Exemptions form an important part of the bankruptcy proceedings as you can protect your property (home, car, pension, personal property, etc.) using them. Any non-exempt property you have can be taken by the trustee and sold to pay your unsecured creditors in chapter 7 bankruptcy. in case of chapter 13, you can even keep your non-exempt property if you pay your creditors an amount equal to the value of the non-exempt property. Before filing for bankruptcy, it is important to find out about the state exemptions, according to Dallas based law firm.
Which bankruptcy exemption should you choose?
Every state has its set of bankruptcy exemptions apart from federal bankruptcy exemptions. Only seventeen states allow debtors to choose between state and federal exemptions while others insist on using state exemptions. You are not allowed to mix and match between these two exemption systems. Though if you choose state exemptions you are provided additional exemptions through federal non-bankruptcy exemptions which cannot be used along with federal bankruptcy exemptions. Before choosing any option, it is important to find out the exemption amount for various properties provided by state and federal government.
Working of bankruptcy exemptions
If you own a property, the equity in which is equal to or less than the exempted amount, then you can keep the property in chapter 7 and in case of chapter 13 you do not have to pay anything extra to keep it. Here is what happens in different bankruptcy chapters:
- In chapter 7 bankruptcy, the exemption can protect the equity if it is less in amount. If vehicle exemption is $5,000 and your car is worth $3,000, you can keep it; but if it is worth $15,000, the trustee will sell it and pay you the exempted amount while using the remaining money to pay your unsecured creditors.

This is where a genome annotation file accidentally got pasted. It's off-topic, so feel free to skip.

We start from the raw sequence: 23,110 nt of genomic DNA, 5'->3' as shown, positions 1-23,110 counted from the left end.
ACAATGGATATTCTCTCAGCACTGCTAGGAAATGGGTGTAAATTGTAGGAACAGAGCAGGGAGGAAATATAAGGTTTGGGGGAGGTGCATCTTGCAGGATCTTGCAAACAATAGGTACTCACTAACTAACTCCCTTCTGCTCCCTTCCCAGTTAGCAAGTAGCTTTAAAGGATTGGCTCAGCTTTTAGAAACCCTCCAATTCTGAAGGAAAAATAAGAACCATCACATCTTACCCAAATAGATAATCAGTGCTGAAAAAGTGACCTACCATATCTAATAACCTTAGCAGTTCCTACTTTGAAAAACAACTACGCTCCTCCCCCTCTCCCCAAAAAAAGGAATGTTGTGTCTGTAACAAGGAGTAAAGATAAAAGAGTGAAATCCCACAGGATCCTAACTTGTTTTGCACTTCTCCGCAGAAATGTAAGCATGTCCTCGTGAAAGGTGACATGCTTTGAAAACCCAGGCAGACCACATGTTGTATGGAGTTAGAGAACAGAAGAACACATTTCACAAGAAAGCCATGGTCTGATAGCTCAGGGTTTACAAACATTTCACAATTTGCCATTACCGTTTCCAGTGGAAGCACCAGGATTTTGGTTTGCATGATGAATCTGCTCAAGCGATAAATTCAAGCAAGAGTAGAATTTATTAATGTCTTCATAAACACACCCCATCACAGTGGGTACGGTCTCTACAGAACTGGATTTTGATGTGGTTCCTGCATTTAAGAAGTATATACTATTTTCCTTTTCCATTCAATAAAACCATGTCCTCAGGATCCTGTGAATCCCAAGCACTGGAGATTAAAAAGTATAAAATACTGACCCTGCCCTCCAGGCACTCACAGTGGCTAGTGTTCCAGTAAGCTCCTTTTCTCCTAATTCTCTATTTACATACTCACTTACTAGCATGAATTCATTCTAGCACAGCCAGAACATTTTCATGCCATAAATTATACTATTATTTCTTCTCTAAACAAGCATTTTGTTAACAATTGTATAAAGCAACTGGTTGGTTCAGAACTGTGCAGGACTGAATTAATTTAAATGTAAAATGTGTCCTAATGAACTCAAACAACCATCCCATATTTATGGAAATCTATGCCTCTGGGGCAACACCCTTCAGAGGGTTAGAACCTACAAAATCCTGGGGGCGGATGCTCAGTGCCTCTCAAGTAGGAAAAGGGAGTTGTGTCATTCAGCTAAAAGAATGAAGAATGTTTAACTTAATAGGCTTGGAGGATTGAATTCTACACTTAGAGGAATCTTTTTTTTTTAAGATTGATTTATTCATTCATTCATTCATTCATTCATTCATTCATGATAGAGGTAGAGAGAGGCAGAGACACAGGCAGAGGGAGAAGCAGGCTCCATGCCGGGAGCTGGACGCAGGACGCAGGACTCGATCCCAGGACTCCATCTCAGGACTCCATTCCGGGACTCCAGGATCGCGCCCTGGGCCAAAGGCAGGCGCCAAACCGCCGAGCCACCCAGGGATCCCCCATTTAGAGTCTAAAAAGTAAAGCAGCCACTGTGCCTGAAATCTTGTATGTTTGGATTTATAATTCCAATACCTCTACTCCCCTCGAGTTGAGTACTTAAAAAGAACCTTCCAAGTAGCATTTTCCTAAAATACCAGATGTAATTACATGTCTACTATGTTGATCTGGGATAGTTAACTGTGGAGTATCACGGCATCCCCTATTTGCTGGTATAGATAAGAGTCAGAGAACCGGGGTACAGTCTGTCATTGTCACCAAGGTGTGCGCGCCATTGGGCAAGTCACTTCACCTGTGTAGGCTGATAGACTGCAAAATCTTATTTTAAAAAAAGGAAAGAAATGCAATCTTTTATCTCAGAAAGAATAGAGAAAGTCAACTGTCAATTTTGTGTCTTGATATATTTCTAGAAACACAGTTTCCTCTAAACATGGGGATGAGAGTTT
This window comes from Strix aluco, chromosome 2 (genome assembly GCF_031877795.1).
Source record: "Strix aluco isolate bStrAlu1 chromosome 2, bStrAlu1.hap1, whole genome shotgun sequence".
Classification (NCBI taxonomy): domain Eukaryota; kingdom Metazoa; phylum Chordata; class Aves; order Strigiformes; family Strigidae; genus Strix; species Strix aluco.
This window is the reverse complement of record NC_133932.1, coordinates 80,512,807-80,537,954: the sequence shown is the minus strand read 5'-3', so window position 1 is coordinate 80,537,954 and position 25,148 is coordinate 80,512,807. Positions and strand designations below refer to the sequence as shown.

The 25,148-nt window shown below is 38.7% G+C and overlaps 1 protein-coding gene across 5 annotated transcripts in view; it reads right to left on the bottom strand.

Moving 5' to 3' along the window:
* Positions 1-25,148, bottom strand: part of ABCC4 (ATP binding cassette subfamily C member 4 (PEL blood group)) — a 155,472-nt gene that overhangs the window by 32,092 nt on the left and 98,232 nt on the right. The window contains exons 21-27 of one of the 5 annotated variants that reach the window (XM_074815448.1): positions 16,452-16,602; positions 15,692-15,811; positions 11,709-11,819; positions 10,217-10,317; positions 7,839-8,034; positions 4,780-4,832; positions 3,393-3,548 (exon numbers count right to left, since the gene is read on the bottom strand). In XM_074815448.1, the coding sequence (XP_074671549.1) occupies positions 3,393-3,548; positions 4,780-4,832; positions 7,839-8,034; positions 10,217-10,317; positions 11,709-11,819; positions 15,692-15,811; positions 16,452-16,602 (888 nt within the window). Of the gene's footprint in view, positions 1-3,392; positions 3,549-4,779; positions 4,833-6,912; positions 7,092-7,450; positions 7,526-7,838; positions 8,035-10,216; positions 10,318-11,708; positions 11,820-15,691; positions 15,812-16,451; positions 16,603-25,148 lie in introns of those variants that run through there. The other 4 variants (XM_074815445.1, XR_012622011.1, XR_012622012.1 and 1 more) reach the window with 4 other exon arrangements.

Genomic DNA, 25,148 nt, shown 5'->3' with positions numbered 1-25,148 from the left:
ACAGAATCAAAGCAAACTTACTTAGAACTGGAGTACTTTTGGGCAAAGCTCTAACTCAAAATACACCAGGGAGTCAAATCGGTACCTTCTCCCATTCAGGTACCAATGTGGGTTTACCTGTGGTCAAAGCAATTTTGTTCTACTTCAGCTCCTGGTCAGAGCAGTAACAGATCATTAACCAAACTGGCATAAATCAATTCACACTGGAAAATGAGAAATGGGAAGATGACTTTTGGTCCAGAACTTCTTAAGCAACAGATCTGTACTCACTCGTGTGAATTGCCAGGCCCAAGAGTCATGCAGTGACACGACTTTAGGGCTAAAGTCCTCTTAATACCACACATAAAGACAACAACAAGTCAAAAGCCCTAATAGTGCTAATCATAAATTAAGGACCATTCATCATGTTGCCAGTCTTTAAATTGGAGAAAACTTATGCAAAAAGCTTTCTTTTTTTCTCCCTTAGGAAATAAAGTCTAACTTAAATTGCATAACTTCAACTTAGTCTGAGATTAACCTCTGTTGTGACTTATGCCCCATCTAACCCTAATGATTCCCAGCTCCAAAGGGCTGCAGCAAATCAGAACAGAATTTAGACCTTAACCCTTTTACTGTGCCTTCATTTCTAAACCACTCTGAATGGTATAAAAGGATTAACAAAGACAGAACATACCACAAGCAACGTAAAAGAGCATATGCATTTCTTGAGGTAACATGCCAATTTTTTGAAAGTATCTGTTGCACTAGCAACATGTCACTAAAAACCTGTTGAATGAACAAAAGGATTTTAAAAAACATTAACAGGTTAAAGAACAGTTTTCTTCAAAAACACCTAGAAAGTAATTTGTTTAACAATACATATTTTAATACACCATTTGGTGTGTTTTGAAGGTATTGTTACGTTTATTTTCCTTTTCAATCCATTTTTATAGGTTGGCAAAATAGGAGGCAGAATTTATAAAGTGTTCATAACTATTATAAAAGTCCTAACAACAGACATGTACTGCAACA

- In case of chapter 13, if the vehicle equity is more than the exempted amount, you might have to pay your unsecured creditors that amount through your repayment plan. If it is less, you can keep the vehicle without paying anything extra.
Selling the property costs money. If the equity in property does not cover the exemption, the loans secured by property and the cost of sale, then the trustee might not sell it. this is because there will not be any money left to pay the creditors after the entire procedure.
The state exemption available to you depends on where you have lived for the past two years. If you have lived in your current state for two years you can use that state’s exemptions. In case you have not resided there for two years, the rules are slightly complicated. Homestead exemption can be used to protect your home or any other property which is used as primary residence. As per the domicile rules for homestead exemption, you need to have acquired the property (where you reside) 40 months prior to bankruptcy filing, else the exemption is capped at $170,350.
While filing for chapter 7 bankruptcy, it is important to make a list of properties and their replacement value to compare it with the exemptions provided by the state (or federal government, if your state allows you to choose between the two). You can call (888-297-6203) to discuss it with experienced bankruptcy lawyers.